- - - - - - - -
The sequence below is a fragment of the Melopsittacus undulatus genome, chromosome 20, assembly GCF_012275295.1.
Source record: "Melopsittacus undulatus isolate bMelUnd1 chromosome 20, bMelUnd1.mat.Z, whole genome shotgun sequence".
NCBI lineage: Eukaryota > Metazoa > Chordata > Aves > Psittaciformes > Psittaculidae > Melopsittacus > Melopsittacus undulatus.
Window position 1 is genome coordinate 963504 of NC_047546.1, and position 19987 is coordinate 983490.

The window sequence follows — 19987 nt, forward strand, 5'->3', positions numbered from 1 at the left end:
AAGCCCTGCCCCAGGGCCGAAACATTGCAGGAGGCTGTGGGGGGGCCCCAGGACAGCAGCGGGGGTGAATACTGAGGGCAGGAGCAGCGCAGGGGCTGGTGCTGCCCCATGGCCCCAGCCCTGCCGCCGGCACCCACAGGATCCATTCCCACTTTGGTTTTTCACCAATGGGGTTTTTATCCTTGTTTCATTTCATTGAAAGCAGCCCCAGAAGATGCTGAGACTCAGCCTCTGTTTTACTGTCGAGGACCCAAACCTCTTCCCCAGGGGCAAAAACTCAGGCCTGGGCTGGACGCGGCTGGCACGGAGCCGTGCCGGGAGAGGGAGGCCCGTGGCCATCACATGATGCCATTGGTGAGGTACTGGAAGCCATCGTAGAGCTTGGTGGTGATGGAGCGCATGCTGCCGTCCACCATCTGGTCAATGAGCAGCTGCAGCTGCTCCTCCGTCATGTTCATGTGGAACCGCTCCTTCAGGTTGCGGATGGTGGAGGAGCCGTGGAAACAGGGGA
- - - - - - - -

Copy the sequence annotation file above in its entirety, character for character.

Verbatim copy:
The sequence below is a fragment of the Melopsittacus undulatus genome, chromosome 20, assembly GCF_012275295.1.
Source record: "Melopsittacus undulatus isolate bMelUnd1 chromosome 20, bMelUnd1.mat.Z, whole genome shotgun sequence".
NCBI lineage: Eukaryota > Metazoa > Chordata > Aves > Psittaciformes > Psittaculidae > Melopsittacus > Melopsittacus undulatus.
Window position 1 is genome coordinate 963504 of NC_047546.1, and position 19987 is coordinate 983490.

The window sequence follows — 19987 nt, forward strand, 5'->3', positions numbered from 1 at the left end:
AAGCCCTGCCCCAGGGCCGAAACATTGCAGGAGGCTGTGGGGGGGCCCCAGGACAGCAGCGGGGGTGAATACTGAGGGCAGGAGCAGCGCAGGGGCTGGTGCTGCCCCATGGCCCCAGCCCTGCCGCCGGCACCCACAGGATCCATTCCCACTTTGGTTTTTCACCAATGGGGTTTTTATCCTTGTTTCATTTCATTGAAAGCAGCCCCAGAAGATGCTGAGACTCAGCCTCTGTTTTACTGTCGAGGACCCAAACCTCTTCCCCAGGGGCAAAAACTCAGGCCTGGGCTGGACGCGGCTGGCACGGAGCCGTGCCGGGAGAGGGAGGCCCGTGGCCATCACATGATGCCATTGGTGAGGTACTGGAAGCCATCGTAGAGCTTGGTGGTGATGGAGCGCATGCTGCCGTCCACCATCTGGTCAATGAGCAGCTGCAGCTGCTCCTCCGTCATGTTCATGTGGAACCGCTCCTTCAGGTTGCGGATGGTGGAGGAGCCGTGGAAACAGGGGA